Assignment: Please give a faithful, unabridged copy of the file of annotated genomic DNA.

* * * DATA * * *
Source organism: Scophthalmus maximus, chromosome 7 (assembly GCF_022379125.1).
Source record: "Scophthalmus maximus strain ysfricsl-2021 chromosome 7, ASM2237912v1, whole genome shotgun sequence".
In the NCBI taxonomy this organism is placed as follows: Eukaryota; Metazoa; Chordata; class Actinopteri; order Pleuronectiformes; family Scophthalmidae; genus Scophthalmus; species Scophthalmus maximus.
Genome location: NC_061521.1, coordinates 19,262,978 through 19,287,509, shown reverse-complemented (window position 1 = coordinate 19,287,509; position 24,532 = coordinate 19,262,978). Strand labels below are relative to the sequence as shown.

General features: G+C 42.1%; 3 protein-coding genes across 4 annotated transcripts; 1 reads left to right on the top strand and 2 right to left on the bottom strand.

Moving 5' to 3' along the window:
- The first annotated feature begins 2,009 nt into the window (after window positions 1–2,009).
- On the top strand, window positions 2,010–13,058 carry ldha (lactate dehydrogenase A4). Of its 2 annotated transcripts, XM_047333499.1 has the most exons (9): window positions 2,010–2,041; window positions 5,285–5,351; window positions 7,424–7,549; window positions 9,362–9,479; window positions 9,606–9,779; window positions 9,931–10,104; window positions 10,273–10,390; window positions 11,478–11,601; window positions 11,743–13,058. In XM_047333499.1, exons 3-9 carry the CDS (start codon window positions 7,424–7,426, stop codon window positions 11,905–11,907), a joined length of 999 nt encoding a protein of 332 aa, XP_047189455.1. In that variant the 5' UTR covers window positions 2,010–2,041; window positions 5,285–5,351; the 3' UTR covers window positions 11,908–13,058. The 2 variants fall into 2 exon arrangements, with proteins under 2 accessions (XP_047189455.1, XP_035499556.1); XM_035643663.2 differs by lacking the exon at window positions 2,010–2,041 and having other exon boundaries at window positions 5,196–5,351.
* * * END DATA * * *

Source organism: Scophthalmus maximus, chromosome 7 (assembly GCF_022379125.1).
Source record: "Scophthalmus maximus strain ysfricsl-2021 chromosome 7, ASM2237912v1, whole genome shotgun sequence".
In the NCBI taxonomy this organism is placed as follows: Eukaryota; Metazoa; Chordata; class Actinopteri; order Pleuronectiformes; family Scophthalmidae; genus Scophthalmus; species Scophthalmus maximus.
Genome location: NC_061521.1, coordinates 19,262,978 through 19,287,509, shown reverse-complemented (window position 1 = coordinate 19,287,509; position 24,532 = coordinate 19,262,978). Strand labels below are relative to the sequence as shown.

General features: G+C 42.1%; 3 protein-coding genes across 4 annotated transcripts; 1 reads left to right on the top strand and 2 right to left on the bottom strand.

Moving 5' to 3' along the window:
- The first annotated feature begins 2,009 nt into the window (after window positions 1–2,009).
- On the top strand, window positions 2,010–13,058 carry ldha (lactate dehydrogenase A4). Of its 2 annotated transcripts, XM_047333499.1 has the most exons (9): window positions 2,010–2,041; window positions 5,285–5,351; window positions 7,424–7,549; window positions 9,362–9,479; window positions 9,606–9,779; window positions 9,931–10,104; window positions 10,273–10,390; window positions 11,478–11,601; window positions 11,743–13,058. In XM_047333499.1, exons 3-9 carry the CDS (start codon window positions 7,424–7,426, stop codon window positions 11,905–11,907), a joined length of 999 nt encoding a protein of 332 aa, XP_047189455.1. In that variant the 5' UTR covers window positions 2,010–2,041; window positions 5,285–5,351; the 3' UTR covers window positions 11,908–13,058. The 2 variants fall into 2 exon arrangements, with proteins under 2 accessions (XP_047189455.1, XP_035499556.1); XM_035643663.2 differs by lacking the exon at window positions 2,010–2,041 and having other exon boundaries at window positions 5,196–5,351.